Future Classic: 2016 Citroen C4 Cactus – Who Needs Air Bumps When You Have Hi Vis?

We have a keen Citroen fan here, who must have gotten in early to secure the rather clever personalised plate “C4CTUS”.  And not a shrinking violet either, to have chosen this colour.  As is the way with Citroens, the Cactus is an interesting car, even the name reminds me of the old Deefa name given to a few dogs.

The infamous “air bumps” are the signature feature on the C4 Cactus, being designed to prevent door dings.  While it may look strange when you compare to 30+ years ago when a thin rubber strip used to do the job, having seemingly half the door covered is not such a silly idea given the wide range of competing door heights around today.  It certainly makes quite the contrast to most cars that have completely unadorned, and vulnerable, door skins!  The air bumps can be had in four different colours; black, grey, Dune (a sandy-beige) or Chocolate (brown, above).

While writing this, I noticed that the roof rails are unusually-shaped too; those protrusions could make good tie-down points!  They are available in black or white too – between the various different colour combinations inside and out there are apparently 21,000 different options!

There are many other unusual aspects to the Cactus, such as the pop-out rear door windows or the frontal airbags that come out of the roof rather than the dashboard.  Having just a single cupholder is worthy of note.  Needless to say the styling is quirky and original with the headlights almost hidden compared to the running lights above.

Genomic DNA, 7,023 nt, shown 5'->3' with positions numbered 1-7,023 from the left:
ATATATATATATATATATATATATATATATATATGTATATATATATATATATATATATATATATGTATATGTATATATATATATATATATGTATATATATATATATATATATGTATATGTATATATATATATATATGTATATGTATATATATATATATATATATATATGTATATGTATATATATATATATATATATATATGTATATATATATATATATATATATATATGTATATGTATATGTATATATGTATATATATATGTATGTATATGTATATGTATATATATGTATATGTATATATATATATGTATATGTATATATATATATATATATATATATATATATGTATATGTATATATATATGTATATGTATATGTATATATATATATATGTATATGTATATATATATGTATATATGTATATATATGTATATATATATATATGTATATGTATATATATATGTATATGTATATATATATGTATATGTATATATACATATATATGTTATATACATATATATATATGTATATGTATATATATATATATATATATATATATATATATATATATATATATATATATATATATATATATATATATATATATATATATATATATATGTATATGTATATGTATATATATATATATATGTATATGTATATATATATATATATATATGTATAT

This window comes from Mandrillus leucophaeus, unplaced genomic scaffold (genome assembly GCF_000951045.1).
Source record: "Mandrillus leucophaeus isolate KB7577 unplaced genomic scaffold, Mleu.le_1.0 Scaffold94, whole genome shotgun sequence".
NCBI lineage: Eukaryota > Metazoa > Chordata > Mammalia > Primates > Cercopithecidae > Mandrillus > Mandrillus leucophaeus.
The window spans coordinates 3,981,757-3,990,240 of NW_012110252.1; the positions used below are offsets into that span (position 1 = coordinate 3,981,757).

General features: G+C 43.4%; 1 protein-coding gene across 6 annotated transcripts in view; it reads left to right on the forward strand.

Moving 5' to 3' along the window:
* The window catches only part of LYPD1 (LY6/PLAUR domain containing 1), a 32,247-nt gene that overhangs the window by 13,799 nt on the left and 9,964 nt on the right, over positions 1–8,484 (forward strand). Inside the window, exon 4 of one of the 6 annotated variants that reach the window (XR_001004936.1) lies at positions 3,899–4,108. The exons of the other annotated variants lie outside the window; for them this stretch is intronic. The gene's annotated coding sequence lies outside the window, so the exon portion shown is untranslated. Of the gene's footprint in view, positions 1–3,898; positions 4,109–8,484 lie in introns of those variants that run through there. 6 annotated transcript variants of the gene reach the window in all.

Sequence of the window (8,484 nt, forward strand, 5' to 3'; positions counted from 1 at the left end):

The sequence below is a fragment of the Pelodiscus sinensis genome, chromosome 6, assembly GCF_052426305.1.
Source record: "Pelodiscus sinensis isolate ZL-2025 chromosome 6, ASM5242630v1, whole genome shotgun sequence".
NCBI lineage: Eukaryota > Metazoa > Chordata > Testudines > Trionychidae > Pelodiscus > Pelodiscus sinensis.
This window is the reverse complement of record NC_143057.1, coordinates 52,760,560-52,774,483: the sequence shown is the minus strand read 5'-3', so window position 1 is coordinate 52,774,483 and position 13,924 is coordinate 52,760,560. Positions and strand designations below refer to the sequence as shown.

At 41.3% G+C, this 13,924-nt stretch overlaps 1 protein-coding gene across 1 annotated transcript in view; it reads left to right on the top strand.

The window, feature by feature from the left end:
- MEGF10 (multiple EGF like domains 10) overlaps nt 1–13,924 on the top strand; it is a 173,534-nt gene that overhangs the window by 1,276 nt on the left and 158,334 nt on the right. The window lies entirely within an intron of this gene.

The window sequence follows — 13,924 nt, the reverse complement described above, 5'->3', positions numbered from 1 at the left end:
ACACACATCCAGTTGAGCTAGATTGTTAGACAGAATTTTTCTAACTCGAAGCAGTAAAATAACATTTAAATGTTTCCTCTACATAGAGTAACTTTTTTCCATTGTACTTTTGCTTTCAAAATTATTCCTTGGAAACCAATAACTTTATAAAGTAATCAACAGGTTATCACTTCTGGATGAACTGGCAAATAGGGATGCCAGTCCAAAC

The powertrains are a little more conventional.  In Australia you have the choice of a 1.2L turbo petrol (81 kW/108 hp) and manual transmission or a 1.6L TD (68 kW/91 hp) with an automatic – which is actually a robotised manual gearbox, which for me at least sets alarm bells ringing.  Thanks to the predominance of manuals, and consequent lesser development, European automatic gearboxes used to be worthy of suspicion.  I don’t think a robotised manual has ever been done well (cue Paul’s experience with the Fiat 500L), and road testers have not given the robotised manual good reviews in the Cactus either.  There will soon be a conventional automatic available with the petrol engine!

The Cactus is an unashamed love-it-or-hate-it car, which certainly stands out from the crowd.  This one was away from the crowd; being at the far end of a small suburban shopping centre on a quiet weekday morning.

As a bonus feature, here is a car you wouldn’t expect in a similar retina-searing shade of radioactive lime – a Toyota Corolla!  Or a (former Scion) Corolla iM, if it was in the US.  Apart from the colour, and the fact it wasn’t even a “sporty” model, I don’t know there is a lot to say about this car, which is why it has ended up as a footnote here.

 

Further Reading:

Future Curbside Classic Capsule: 2012-15 Scion iQ – A Smarter smart

Future Classic: 2006-2011 Honda Civic – The Final Progressive Civic?

Future Classic: 2015 Porsche Macan – Even Better Than The Real Thing

Future Classic: 2015 Dodge Challenger V6 – The Rarest Challenger